Yesterday, Sweden announced that it was suspending aid to Rwanda. Their aid was $32 million last year, which would come on top of the aid that the Netherlands ($6 million), the African Development Bank ($38 million), Germany ($26 million over next five years), the United Kingdom (up to $50 million), and the United States ($200,000). That’s a total of $152 million. There are now suggestions that even the World Bank and the European Union, who give large amounts of aid to Rwanda, are reviewing their portfolios.
But the key word here should be: “suspended.” With the exception of the US, which was legally forced to cut a symbolic amount of military aid, all these donors have frozen aid while they wait to see what Rwanda’s response will be to allegations of support to the M23. After several months (in the case of the AfDB, one month), they could decide to disburse or further delay funding.
The problem is: What will convince donors to release aid? As one diplomat told me this week: “It amounts to defining a negative. We have to know when Rwanda has ceased supporting the M23, something they have denied all along.” That will be very difficult. There is no acid test for Rwandan involvement, no easy way of knowing when this behavior has stopped.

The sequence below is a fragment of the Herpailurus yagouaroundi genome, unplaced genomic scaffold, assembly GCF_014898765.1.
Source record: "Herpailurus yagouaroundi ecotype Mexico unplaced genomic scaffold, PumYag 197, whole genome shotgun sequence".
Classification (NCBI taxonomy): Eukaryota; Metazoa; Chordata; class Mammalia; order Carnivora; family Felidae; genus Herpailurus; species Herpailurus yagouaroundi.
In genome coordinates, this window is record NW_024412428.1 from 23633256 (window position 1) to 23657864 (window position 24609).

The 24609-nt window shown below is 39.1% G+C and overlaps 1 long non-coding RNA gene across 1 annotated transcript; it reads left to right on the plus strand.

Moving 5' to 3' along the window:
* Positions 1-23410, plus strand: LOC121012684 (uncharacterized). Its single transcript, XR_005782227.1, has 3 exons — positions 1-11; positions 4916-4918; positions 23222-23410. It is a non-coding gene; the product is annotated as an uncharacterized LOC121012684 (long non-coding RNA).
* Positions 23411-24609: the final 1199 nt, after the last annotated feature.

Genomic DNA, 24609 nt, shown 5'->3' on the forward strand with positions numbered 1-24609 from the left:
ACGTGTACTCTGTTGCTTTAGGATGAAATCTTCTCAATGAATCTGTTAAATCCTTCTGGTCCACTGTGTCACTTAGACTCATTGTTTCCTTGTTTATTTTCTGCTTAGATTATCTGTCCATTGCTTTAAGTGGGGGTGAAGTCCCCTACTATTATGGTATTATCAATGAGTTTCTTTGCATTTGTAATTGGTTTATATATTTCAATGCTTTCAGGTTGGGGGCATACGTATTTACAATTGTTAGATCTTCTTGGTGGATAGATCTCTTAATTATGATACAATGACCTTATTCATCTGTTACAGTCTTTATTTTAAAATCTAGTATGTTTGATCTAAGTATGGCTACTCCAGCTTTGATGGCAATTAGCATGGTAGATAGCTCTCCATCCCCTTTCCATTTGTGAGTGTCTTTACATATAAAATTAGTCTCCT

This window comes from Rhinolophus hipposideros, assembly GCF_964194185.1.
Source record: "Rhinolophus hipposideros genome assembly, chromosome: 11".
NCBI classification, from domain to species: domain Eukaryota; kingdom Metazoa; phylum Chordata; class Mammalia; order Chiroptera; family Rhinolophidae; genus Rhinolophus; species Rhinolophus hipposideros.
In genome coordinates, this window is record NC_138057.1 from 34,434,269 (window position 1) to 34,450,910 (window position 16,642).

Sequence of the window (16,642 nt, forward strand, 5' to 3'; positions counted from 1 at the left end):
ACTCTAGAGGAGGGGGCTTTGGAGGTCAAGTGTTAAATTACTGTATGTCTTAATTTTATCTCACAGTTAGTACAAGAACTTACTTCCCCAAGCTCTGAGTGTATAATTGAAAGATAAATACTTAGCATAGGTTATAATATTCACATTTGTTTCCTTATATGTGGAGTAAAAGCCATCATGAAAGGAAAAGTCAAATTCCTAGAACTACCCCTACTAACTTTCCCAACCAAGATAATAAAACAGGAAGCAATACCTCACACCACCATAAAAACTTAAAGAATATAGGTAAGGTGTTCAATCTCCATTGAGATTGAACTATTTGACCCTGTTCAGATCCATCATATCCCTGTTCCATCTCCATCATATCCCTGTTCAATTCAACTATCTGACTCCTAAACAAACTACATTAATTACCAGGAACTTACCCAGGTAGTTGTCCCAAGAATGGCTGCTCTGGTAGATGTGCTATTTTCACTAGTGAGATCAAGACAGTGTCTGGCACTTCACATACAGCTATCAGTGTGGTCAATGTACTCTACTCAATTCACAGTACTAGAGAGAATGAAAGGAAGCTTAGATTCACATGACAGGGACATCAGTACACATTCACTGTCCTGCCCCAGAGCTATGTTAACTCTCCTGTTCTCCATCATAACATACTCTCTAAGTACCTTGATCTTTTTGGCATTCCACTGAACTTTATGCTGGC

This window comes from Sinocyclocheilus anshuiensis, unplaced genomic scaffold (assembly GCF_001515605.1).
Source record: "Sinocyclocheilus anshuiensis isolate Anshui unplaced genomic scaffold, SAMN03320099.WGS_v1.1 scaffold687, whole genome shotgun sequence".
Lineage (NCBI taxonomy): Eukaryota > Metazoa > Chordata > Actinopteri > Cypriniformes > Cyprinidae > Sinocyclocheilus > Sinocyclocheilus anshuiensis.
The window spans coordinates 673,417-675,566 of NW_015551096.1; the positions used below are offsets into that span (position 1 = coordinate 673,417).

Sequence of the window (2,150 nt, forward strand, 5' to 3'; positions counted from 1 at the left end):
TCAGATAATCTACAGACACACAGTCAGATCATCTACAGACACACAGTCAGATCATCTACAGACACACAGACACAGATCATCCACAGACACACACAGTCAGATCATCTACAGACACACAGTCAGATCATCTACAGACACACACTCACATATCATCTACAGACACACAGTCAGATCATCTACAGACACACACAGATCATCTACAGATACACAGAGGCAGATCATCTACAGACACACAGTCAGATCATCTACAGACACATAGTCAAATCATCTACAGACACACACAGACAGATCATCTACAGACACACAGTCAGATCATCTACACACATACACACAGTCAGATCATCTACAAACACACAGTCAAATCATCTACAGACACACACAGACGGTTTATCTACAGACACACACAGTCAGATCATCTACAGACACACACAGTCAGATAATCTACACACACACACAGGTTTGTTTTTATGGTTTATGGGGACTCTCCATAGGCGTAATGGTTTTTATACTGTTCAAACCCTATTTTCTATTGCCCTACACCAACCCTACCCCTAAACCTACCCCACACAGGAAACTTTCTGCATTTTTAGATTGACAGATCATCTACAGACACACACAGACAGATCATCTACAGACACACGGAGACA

The British Development Minister Andrew Mitchell tried a different tack, trying to identify what concrete steps (defining a positive?) the Rwandan government could undertake to show its good faith:
“We expect the Rwandan government to play a most important role in
(regional) discussions … and we look also, of course, to the Rwandan
government to make clear where they stand on the issue of the mutiny,
the rebellion which is taking place by the M23 group in the DRC.”
In other words, Rwanda needs to look like part of the solution and not part of the problem. An oft-mentioned analogy is Kigali’s actions in 2009, after a UN report accused it of supporting Laurent Nkunda’s rebellion. Then, Kigali also denied the charge, but then swiftly arrested Nkunda and struck a deal with Kinshasa. While donors had little doubt that Rwanda was supporting Nkunda’s CNDP, Rwanda was seen as a force for good. Sweden and the Netherlands, which had suspended aid, unfroze it.
It’s not clear how Rwanda could carry out a similar sleight of hand now. The Khartoum and Kampala meetings, which have mulled over the creation of a “neutral force,” have been received with hefty skepticism by most donors I have spoken with, who don’t see how this force would be staffed or funded (nor do I). In other words – this is not the solution that donors are waiting for, at least it doesn’t look like it.
Unfortunately, the furore over Rwandan involvement has led to smugness in Kinshasa and indignation in Kigali – not emotions that are exactly conducive to pragmatic problem-solving.